Academic journal article Canadian Journal of Experimental Psychology

Visual Awareness and the On-Line Modification of Action

Academic journal article Canadian Journal of Experimental Psychology

Visual Awareness and the On-Line Modification of Action

Article excerpt

Abstract An influential theory of visually guided action proposes that (a) conscious perception of target displacement disrupts on-line action and (b) small target perturbations are inconsequential, provided the participant is unaware of them. This study examined these claims in a study of rapid aiming movements to targets. Novel features included on-line verbal reports of target displacement, and the factorial combination of small versus large displacements occurring near peak saccadic velocity or 100 ms later. Although awareness of target displacement had no effect on movement kinematics, even small target displacements near peak saccadic velocity affected kinematic measures. These results support both a strong view of visual stream separation in the on-line control of action and richer spatial coding by unconscious processes than has previously been acknowledged.

Resume Une importante theorie de l'action guidee par la vision suggere que : a) la perception consciente des deplacements d'une cible interrompt faction " en ligne "; et que b) de legeres perturbations de la cible sont sans consequence si le participant West pas conscient de ces perturbations. La presente etude examine ces propositions dans le cadre de mouvements consistant A wiser rapidement sur des cibles. Comme elements nouveaux, nous avons inclus des rapports verbaux decrivant A mesure le deplacement de la cible, ainsi que la combinaison factorielle de deplacements legers et marques se produisant pres de la vitesse maximale de saccade ou 100 ms plus tard. Quoique la conscience qu'avaient les participants du deplacement de la cible n'a pas eu d'impact sur les mouvements cinematiques, les deplacements, meme legers, avoisinant la vitesse maximale de saccade ont influe sur les mesures cinematiques. Ces resultats confirment une vision forte de la separation des voies visuelles dans le controle en ligne de faction; ils indiquent ainsi que Pencodage spatial resultant de processus inconscients est plus riche qu'on ne le pensait auparavant.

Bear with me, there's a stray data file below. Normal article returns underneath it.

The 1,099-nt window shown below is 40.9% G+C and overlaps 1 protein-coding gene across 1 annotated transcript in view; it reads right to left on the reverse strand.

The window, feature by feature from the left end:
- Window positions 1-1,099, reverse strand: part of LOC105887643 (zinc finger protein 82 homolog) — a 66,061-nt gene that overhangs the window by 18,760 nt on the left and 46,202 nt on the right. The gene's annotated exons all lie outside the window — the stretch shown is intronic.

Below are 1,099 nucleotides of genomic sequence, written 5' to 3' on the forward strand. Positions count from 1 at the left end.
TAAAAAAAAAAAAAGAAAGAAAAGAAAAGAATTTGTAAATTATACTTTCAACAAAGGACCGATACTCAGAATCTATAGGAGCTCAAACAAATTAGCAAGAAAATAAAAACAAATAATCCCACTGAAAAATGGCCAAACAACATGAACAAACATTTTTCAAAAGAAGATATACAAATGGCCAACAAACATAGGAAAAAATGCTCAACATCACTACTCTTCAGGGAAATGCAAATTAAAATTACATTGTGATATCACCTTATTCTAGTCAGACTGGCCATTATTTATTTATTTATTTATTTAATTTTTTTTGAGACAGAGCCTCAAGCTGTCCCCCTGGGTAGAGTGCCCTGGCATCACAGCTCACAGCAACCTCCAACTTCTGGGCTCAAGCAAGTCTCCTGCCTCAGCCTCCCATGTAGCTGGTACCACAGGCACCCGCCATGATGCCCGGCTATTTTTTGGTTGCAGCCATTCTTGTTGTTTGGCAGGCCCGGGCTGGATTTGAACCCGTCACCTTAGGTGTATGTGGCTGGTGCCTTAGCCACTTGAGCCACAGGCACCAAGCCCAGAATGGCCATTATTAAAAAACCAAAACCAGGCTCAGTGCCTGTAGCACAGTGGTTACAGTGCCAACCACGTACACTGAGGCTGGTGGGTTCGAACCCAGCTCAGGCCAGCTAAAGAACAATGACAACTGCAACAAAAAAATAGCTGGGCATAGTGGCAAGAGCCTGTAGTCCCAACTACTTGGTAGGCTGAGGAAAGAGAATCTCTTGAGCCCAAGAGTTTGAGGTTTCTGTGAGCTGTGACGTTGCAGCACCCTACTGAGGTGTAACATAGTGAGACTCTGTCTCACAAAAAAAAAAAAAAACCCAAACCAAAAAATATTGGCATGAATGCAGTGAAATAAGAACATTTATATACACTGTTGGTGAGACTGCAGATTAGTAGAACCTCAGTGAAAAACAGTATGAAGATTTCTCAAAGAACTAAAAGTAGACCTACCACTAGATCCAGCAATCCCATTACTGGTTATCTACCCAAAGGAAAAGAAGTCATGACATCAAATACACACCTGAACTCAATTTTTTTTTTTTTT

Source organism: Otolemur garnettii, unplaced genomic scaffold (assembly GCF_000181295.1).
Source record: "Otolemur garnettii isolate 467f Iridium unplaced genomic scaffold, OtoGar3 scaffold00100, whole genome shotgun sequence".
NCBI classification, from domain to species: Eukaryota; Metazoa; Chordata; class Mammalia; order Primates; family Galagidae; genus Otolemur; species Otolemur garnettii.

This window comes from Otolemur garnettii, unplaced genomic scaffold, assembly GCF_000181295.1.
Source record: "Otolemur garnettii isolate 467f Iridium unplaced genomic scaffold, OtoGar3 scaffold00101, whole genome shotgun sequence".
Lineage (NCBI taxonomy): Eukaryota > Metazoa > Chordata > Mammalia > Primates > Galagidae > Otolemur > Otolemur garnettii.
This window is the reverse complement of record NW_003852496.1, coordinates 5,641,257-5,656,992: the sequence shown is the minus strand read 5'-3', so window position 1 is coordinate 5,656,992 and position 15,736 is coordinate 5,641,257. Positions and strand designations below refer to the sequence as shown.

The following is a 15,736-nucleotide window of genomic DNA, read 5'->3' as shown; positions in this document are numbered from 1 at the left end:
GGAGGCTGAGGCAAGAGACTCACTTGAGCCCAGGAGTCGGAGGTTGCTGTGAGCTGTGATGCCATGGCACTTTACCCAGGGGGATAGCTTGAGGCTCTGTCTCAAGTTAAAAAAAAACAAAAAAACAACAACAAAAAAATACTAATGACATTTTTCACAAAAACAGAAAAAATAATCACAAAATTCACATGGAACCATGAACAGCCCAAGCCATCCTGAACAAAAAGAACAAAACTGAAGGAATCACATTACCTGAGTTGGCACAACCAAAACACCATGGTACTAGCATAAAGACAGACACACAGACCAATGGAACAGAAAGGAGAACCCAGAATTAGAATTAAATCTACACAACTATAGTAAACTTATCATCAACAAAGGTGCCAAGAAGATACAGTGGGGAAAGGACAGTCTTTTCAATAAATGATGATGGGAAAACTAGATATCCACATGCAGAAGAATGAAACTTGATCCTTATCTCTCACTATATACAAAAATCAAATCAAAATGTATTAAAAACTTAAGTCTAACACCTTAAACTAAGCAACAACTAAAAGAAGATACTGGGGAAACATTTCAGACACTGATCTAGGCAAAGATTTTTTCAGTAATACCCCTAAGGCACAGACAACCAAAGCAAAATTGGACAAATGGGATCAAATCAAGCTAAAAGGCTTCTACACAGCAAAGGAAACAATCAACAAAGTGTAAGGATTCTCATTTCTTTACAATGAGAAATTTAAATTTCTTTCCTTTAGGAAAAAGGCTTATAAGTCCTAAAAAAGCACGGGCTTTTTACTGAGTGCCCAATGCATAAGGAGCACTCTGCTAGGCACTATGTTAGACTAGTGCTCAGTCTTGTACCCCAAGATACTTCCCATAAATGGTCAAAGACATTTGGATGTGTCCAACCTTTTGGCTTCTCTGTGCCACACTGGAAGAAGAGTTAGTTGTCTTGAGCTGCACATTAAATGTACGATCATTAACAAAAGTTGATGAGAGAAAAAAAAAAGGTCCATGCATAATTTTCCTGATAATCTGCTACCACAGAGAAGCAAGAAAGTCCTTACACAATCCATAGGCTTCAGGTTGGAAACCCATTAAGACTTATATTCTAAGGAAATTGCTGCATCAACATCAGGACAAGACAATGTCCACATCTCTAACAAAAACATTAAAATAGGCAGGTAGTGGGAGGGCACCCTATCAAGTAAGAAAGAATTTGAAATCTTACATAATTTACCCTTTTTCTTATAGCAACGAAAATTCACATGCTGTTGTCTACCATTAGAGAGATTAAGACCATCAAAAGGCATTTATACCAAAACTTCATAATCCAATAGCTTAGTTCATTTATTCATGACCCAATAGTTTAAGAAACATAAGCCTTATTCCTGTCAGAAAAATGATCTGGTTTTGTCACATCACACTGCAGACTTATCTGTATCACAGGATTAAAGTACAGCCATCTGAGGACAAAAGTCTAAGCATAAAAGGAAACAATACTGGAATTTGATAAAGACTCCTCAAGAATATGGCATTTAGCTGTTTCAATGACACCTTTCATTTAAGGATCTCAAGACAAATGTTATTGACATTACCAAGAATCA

Research on visually guided action has focused recently on the relations between the on-line control of movement and conscious awareness. According to Milner and Goodale (1995), a determining factor in these relations is that the primate visual system is segregated into two main pathways. The ventral stream conducts analyses to support the conscious perception of objects, such that they are seen as relatively invariant with respect to lighting, orientation, and viewpoint. In contrast, the dorsal stream is activated more rapidly, is specialized for the guidance of action, does not make its outputs available for direct report, and codes spatial position in an egocentric reference frame.

An early study supporting this view used a task in which participants moved their finger from a central position to a suddenly appearing target in the visual periphery (Goodale, Pelisson, & Preblanc, 1986). Participants typically make both an initial saccadic eye movement and an aiming movement in the direction of the target. The first saccade is followed rapidly by a "correction" saccade, allowing the higher-resolution fovea to guide the finger precisely to the target location. The critical manipulation in the Goodale et al. (1986) study was an unexpected displacement in the target location on a random one-half of the trials, near the time the initial saccade reached peak velocity. Even though this displacement was large enough to be salient when viewed without eye movements (about 10% of the total movement), participants were unaware of the target jumps. Furthermore, the kinematics of the movement on step trials were indistinguishable from stationary target trials of the same distance (Goodale et al., 1986).

Two claims were central in the interpretation of these results (Goodale & Haffenden, 1998; Goodale et al., 1986). The first was that the kinematics were not disturbed because participants were unaware of the displacement. …

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